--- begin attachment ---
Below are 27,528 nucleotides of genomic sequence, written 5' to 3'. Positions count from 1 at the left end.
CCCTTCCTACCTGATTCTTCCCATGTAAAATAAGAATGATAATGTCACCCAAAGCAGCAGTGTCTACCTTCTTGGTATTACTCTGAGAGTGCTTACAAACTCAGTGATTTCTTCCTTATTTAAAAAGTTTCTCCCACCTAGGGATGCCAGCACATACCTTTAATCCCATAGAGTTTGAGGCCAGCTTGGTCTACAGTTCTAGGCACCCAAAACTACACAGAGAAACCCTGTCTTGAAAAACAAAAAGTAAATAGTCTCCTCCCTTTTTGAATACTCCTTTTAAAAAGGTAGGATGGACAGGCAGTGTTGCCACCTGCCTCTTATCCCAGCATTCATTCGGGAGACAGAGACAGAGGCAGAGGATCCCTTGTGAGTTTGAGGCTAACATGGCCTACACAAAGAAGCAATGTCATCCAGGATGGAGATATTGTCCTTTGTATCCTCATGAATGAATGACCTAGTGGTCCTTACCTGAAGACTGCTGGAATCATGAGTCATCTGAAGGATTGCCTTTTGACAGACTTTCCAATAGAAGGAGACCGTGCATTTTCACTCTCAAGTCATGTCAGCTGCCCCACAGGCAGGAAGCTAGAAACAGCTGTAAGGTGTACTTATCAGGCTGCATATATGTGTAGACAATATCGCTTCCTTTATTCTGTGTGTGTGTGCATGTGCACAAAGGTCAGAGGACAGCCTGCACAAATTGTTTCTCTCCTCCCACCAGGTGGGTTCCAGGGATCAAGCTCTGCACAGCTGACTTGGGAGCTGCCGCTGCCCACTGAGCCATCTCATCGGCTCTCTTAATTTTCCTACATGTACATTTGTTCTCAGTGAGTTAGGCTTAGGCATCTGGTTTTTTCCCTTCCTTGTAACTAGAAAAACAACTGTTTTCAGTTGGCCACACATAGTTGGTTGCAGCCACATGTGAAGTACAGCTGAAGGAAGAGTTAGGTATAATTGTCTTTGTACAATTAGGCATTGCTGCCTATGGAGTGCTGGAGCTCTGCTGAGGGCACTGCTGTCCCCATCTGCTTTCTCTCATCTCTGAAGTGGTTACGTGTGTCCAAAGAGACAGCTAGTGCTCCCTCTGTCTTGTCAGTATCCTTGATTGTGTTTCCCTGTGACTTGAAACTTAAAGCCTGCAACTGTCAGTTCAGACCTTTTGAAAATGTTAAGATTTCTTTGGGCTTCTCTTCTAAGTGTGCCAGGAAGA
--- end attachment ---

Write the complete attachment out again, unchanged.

Below are 27,528 nucleotides of genomic sequence, written 5' to 3'. Positions count from 1 at the left end.
CCCTTCCTACCTGATTCTTCCCATGTAAAATAAGAATGATAATGTCACCCAAAGCAGCAGTGTCTACCTTCTTGGTATTACTCTGAGAGTGCTTACAAACTCAGTGATTTCTTCCTTATTTAAAAAGTTTCTCCCACCTAGGGATGCCAGCACATACCTTTAATCCCATAGAGTTTGAGGCCAGCTTGGTCTACAGTTCTAGGCACCCAAAACTACACAGAGAAACCCTGTCTTGAAAAACAAAAAGTAAATAGTCTCCTCCCTTTTTGAATACTCCTTTTAAAAAGGTAGGATGGACAGGCAGTGTTGCCACCTGCCTCTTATCCCAGCATTCATTCGGGAGACAGAGACAGAGGCAGAGGATCCCTTGTGAGTTTGAGGCTAACATGGCCTACACAAAGAAGCAATGTCATCCAGGATGGAGATATTGTCCTTTGTATCCTCATGAATGAATGACCTAGTGGTCCTTACCTGAAGACTGCTGGAATCATGAGTCATCTGAAGGATTGCCTTTTGACAGACTTTCCAATAGAAGGAGACCGTGCATTTTCACTCTCAAGTCATGTCAGCTGCCCCACAGGCAGGAAGCTAGAAACAGCTGTAAGGTGTACTTATCAGGCTGCATATATGTGTAGACAATATCGCTTCCTTTATTCTGTGTGTGTGTGCATGTGCACAAAGGTCAGAGGACAGCCTGCACAAATTGTTTCTCTCCTCCCACCAGGTGGGTTCCAGGGATCAAGCTCTGCACAGCTGACTTGGGAGCTGCCGCTGCCCACTGAGCCATCTCATCGGCTCTCTTAATTTTCCTACATGTACATTTGTTCTCAGTGAGTTAGGCTTAGGCATCTGGTTTTTTCCCTTCCTTGTAACTAGAAAAACAACTGTTTTCAGTTGGCCACACATAGTTGGTTGCAGCCACATGTGAAGTACAGCTGAAGGAAGAGTTAGGTATAATTGTCTTTGTACAATTAGGCATTGCTGCCTATGGAGTGCTGGAGCTCTGCTGAGGGCACTGCTGTCCCCATCTGCTTTCTCTCATCTCTGAAGTGGTTACGTGTGTCCAAAGAGACAGCTAGTGCTCCCTCTGTCTTGTCAGTATCCTTGATTGTGTTTCCCTGTGACTTGAAACTTAAAGCCTGCAACTGTCAGTTCAGACCTTTTGAAAATGTTAAGATTTCTTTGGGCTTCTCTTCTAAGTGTGCCAGGAAGA